I am not one to be filled with the spirit of Christmas (unless it comes in a bottle). If I hear a song using the lyric ‘Merry’ and punctuated with bells in November I will become physically violent…
The Season to be Jolly has always been bittersweet for me. I am profoundly sympathetic to those who struggle at this time of year and have struggled myself. It can be overwhelming, lonely and honestly, sometimes it all feels very false. Not to mention the drive to SPEND, SPEND, SPEND!
Living in South East Asia for the last few years, I have been lucky enough to avoid the worst excesses of Christmas and, as a general rule, our Christmases were low key with minimal disruption to our lives, celebrating friendship and kinship. However, this year we returned to Australia. For the children it is their first Yuletide in the West. Christmas on Steroids, tinsel and lights and, seemingly, months and months of build up to the big day!
The first indication that things were going to be different this year came a couple of months ago. As I was tucking our 6 year old into bed she took my hand, squeezed it tightly, gazed deeply into my eyes with her enormous baby blues and asked earnestly, “Mummy, do you think this year we could possibly have a slightly larger Christmas tree?
I couldn’t see what was wrong with the forty-centimeter tall, 300-baht job I reluctantly purchased eight years ago, my wink and a nod to Christmas. But she was so very, very sweet and so very, very sincere.
“I will look into it, sweety!” I replied.
I was fucked and she knew it.
I locked my shiny humbug in a cage under the bed and told her to keep it down this year (though she is still being nurtured after hours with wine and cheese) bought a 6-foot-tree and decided, for the children, to have a Merry Fucking Christmas.
I fought through the cobwebs under the house and ripped open the box labeled ‘Xmas Shit’ (I better do something about that now that my children can read). As I unpacked that dusty old box something fabulous happened. I remembered what Christmas was like for me when I was a kid. I remembered the excitement, the anticipation, the rare and treasured time together as a family. Leaving a carrot for Rudolph and glass of rum out for Santa (the old pisspot), watching my Grandma as she bustled about in the kitchen, making presents for Mum and Dad, the table on Christmas Day… bright, festive fun!
I decided it was time to make some happy Christmas memories for my girls… and for me.
So we have begun. Just in case I forget later, these are a few of my favourite things from Christmas this year.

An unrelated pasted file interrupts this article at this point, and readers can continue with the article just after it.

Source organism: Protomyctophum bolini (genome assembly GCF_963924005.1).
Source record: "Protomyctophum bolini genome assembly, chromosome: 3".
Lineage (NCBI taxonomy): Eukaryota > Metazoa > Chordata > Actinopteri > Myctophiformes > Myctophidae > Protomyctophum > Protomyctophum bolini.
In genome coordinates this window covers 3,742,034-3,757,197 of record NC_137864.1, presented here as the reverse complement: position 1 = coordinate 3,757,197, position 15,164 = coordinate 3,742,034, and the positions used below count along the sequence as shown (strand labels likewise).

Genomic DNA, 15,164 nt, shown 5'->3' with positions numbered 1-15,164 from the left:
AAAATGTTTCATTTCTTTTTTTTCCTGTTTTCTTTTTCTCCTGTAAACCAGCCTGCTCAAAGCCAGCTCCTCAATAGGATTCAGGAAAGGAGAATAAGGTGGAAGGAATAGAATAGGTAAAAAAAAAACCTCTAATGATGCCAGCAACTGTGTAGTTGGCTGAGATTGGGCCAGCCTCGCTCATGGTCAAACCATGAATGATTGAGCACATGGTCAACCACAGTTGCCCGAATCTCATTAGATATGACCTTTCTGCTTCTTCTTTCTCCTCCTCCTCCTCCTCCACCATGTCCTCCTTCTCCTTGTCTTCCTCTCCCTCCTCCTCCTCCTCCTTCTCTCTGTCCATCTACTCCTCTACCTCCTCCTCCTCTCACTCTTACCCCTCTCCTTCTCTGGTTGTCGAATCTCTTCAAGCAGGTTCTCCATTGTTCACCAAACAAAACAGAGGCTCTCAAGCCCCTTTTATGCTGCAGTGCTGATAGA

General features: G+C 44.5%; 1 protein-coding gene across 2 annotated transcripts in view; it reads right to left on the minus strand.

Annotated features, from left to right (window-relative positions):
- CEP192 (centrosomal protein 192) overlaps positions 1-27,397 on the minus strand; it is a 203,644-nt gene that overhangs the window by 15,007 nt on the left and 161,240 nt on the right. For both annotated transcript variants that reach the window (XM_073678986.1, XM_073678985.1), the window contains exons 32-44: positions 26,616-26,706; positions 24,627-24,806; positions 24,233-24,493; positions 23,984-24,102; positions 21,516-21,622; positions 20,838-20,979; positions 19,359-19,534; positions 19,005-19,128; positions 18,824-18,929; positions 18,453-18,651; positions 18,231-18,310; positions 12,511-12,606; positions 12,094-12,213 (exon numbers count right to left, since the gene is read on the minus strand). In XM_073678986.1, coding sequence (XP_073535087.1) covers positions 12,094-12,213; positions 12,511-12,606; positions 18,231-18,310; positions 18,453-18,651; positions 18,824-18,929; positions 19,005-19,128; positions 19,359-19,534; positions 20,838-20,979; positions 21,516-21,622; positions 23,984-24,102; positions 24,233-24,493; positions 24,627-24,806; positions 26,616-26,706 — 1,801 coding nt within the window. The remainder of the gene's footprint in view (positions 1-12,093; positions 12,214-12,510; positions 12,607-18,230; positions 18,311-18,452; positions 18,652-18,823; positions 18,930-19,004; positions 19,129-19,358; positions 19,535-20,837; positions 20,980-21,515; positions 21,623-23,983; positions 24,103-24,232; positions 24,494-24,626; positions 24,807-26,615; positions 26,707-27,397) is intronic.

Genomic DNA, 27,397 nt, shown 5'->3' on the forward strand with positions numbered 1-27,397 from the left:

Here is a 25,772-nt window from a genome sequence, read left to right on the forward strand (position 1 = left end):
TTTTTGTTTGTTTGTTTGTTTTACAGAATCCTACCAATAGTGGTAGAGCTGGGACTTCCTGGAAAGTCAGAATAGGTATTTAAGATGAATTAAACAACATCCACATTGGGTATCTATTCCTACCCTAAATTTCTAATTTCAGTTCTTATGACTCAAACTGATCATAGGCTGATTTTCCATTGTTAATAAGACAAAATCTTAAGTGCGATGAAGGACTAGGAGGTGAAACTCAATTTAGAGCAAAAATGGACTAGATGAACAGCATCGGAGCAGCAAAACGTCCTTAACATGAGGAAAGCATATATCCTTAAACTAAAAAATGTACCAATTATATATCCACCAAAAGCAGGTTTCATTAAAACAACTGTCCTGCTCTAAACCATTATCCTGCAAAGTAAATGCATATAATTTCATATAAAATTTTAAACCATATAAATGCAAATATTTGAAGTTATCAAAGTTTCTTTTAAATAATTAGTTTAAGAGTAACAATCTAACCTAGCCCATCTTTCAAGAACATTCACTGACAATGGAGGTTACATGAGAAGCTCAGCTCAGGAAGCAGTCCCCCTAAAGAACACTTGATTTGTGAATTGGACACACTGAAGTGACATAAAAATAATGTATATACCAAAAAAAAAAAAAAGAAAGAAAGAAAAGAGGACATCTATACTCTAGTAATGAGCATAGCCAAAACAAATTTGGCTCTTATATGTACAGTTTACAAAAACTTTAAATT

THE CHRISTMAS STAR
As mentioned, we acquired a new tree this year. It was actually really fun adorning it with the surprising number of special decorations we seem to have acquired over the years, many made by the girls. However, when it was finished, the children agreed that the daggy old plastic star was neither big enough or beautiful enough to crown such a lovely tree. So we got crafty! A cardboard box, a toilet roll, every piece of gold or silver frippery we could find in the busy box, a little imagination, a lot of glitter, a lot of glue and VIOLA….
So many memories were carefully unpacked from the Christmas Box this year. I am incredibly lucky to have travelled so widely and to have met so many fabulous people from all over the world. As Christmas orphans our families shared some fun times together and some special traditions from other countries. These adorable christmas ‘Pontipines’… as Chilli calls them… were a gift from one of my dear girlfriends from Lao. Miss ya face fabulous lady!
For the last couple of months our house has felt like The Gaza Strip and I have felt like a UN Peacekeeper trying to minimise the carnage as my two eldest have fought and scrapped and hated and hit. It has been heartbreaking to watch and G and I have struggled to find a way to improve things. On Monday, suddenly, a ceasefire!
It was the first day of the school holidays and the girls decided that Christmas wasn’t Christmas without snow. They spent the day singing and sharing and laughing and making.
Mummy, come look what we made… together…
They say families make their own traditions and despite not being particularly Christmassy G and I do have ours.
Every year, on Christmas Eve, after the children are in bed and while we wait for Santa to come, a single malt, some chocolate and this fabulous movie. One Christmas tradition I look forward to introducing my daughters to when they are much, much, much older!
Thanks for reading. I hope your Holidays are filled with Peace, Love and Fabulous.